Today, a Manhattan jury found Silk Road mastermind Ross Ulbricht guilty on all charges. The Silk Road website, also known as the Amazon.com of drugs, was a dark net black market that operated from February 2011 until October 2013, at which point it was shut down by the FBI. The website offered users a degree of anonymity by using a Tor hidden service and conducting transactions entirely in the virtual currency bitcoin.

Ulbricht, who operated Silk Road under the alias “Dread Pirate Roberts,” was arrested in October 2013 and charged with narcotics trafficking conspiracy, running a criminal enterprise, computer hacking conspiracy, and money laundering conspiracy. At the time of his arrest, Ulbricht’s website was believed to have brokered more than $1 billion in transactions for illegal goods and services, and Ulbricht had over $18 million in bitcoins on his personal laptop.

Ulbricht’s trial began on January 13, 2015. After weeks of evidence from the prosecution, Ulbricht countered with a short defense case lasting only two days. Throughout the trial, Ulbricht’s defense was that he created Silk Road in 2011, but then sold the site to another “Dread Pirate Roberts.” Indeed, Ulbricht took the “Dread Pirate Roberts” moniker from the 1987 film The Princess Bride, in which the name is passed from person to person over time.

In the end, Ulbricht’s story could not overcome the considerable evidence introduced by the prosecution, including financial spreadsheets and TorChat logs with Silk Road administrators recovered from Ulbricht’s personal laptop. The jury also heard passages from Ulbricht’s computerized journal, in which he wrote about his idea “[t]o create a website where people could buy anything anonymously, with no trail whatsoever that could lead back to them.”  

Ulbricht could face life in prison for his involvement in Silk Road. He also is set to start a second trial in Maryland on charges that he attempted to hire contract killers to murder six people involved in Silk Road, one of whom was actually an undercover DEA agent.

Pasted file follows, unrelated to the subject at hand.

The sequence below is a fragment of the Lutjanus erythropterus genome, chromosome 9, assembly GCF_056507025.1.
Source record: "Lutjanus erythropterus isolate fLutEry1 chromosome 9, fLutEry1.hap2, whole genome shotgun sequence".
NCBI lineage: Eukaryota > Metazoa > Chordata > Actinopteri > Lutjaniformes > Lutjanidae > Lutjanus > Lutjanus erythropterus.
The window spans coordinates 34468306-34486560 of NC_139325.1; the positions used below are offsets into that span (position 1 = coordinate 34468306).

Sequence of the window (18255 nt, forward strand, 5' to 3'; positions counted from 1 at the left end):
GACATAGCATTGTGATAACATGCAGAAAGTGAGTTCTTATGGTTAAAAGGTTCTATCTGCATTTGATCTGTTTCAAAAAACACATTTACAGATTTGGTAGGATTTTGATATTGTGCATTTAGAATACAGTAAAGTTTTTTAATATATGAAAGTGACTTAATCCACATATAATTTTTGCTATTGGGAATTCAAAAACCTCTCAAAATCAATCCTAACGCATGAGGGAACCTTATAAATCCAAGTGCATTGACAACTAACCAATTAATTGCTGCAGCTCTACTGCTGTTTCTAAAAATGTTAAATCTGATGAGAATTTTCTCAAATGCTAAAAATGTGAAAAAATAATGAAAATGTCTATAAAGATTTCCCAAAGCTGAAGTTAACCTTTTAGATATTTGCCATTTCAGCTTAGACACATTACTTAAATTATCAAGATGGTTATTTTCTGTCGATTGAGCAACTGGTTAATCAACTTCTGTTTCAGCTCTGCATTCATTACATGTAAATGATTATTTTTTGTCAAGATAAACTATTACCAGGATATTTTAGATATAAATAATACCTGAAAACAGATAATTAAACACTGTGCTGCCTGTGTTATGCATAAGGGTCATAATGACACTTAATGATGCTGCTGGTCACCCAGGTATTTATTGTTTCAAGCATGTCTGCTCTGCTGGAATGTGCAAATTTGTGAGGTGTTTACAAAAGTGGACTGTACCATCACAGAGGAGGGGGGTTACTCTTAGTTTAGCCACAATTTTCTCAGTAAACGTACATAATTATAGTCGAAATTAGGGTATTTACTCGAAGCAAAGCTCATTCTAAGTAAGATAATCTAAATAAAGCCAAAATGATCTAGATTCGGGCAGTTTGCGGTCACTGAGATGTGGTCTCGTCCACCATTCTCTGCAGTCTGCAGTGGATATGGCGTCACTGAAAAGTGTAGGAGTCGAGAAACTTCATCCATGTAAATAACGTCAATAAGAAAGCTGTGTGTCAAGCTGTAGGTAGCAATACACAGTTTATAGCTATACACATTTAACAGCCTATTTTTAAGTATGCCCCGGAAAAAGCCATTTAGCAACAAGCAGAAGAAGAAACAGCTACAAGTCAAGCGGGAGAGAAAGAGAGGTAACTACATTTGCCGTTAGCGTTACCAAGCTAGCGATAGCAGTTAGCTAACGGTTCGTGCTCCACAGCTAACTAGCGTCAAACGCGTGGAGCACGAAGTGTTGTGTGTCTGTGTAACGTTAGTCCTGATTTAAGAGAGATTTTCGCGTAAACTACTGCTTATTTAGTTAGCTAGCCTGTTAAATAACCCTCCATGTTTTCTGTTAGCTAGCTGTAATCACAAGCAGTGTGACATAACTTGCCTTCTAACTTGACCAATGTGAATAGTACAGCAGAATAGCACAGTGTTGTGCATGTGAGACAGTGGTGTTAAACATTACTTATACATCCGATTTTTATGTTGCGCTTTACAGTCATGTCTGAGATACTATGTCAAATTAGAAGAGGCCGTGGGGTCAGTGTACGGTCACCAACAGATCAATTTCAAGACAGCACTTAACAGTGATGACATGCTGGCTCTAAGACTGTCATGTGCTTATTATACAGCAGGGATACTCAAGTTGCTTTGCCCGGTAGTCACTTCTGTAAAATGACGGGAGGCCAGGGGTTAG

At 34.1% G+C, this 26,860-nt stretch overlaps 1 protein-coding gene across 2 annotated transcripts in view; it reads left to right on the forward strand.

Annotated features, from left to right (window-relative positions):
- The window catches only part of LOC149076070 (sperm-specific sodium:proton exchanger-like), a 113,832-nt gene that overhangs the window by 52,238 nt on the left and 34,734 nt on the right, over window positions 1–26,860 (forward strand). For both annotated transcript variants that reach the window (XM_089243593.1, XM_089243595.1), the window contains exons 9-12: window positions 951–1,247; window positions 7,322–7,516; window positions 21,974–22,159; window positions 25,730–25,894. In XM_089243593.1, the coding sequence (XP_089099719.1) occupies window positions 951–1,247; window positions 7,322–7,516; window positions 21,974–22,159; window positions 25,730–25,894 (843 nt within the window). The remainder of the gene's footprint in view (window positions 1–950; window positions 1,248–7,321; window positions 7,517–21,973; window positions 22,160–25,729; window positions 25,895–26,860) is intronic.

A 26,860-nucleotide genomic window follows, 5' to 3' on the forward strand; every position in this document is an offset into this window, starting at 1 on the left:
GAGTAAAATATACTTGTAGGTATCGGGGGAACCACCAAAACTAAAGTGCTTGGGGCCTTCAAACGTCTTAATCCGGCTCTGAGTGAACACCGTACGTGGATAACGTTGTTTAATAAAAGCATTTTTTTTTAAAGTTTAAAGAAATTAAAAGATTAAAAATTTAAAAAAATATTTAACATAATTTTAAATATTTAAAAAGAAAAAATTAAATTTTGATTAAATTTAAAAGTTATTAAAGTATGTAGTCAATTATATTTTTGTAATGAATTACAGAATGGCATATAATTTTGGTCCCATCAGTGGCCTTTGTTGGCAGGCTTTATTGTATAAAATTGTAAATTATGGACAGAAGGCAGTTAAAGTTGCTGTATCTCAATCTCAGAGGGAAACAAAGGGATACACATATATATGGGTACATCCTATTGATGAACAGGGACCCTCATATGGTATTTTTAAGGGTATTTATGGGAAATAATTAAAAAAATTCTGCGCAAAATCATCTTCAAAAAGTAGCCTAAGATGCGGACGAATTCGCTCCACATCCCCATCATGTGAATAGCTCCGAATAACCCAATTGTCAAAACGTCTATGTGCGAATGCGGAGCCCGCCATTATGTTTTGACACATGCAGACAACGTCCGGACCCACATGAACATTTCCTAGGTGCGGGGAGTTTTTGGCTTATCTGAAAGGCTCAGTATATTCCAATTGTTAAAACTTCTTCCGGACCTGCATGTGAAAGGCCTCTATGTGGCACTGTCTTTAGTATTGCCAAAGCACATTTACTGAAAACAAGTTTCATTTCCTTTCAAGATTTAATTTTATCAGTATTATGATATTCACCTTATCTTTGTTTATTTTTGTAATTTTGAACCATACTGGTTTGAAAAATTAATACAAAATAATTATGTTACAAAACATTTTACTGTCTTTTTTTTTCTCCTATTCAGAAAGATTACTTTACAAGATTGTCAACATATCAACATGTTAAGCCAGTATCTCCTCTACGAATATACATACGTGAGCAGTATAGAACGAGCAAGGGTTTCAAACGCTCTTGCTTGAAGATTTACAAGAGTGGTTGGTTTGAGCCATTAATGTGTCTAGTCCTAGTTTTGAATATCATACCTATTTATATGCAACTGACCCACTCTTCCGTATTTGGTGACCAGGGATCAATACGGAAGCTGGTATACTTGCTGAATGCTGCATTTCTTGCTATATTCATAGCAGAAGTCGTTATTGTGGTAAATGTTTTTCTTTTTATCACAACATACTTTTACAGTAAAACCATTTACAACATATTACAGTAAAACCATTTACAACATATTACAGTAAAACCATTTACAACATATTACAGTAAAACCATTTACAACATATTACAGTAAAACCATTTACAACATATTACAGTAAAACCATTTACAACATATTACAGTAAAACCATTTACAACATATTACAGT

Ulbricht’s conviction is the last in a series of high-profile Silk Road cases. In recent months, Charlie Shrem and Robert Faiella pleaded guilty for the their role in facilitating bitcoin transactions on the online marketplace. Shrem is the founder and former CEO of BitInstant, an online bitcoin exchange that, at its peak in 2013, was processing approximately 30% of all bitcoin transactions. Faiella, in contrast, turned to the bitcoin exchange business after struggling to make it as a plumber and becoming disabled from chronic back problems.

Faiella, operating under the online alias BTCKing, purchased bitcoins from BitInstant and sold them to Silk Road users at a profit. According to the complaint, Shrem knew about Faiella’s involvement in Silk Road and personally processed his transactions, and even gave him discounts on high-volume orders. Together, the pair were accused of letting more than $1 million in bitcoins reach the illicit marketplace. Shrem admitted to aiding and abetting unlicensed money transmitting and was sentenced to two years in prison. Faiella admitted to operating an unlicensed money transmitting business and was sentenced to four years.

In the immediate aftermath of the Silk Road takedown, bitcoin skeptics thought it might be the beginning of the end for the virtual currency. But, proving them wrong, 2014 turned out to be a positive year for bitcoin investment and development. Although the exchange rate has not returned to pre-Silk Road levels, the number of bitcoin transactions has increased steadily. Acceptance by major companies also has increased, with companies such as Microsoft, Dell, Expedia, and Overstock.com announcing that they will accept the virtual currency. Furthermore, 2014 was a record year for the number of bitcoin startups and the amount of money invested in bitcoin startups (around $300 million). Finally, as legitimate bitcoin usage grows, government regulators are taking notice. New York’s Department of Financial Services is currently developing a specialized BitLicense to govern bitcoin exchanges and brokers. All things considered, with the Silk Road saga drawing to an end, bitcoin is leaving its criminal past behind and is headed for an increasingly mainstream future.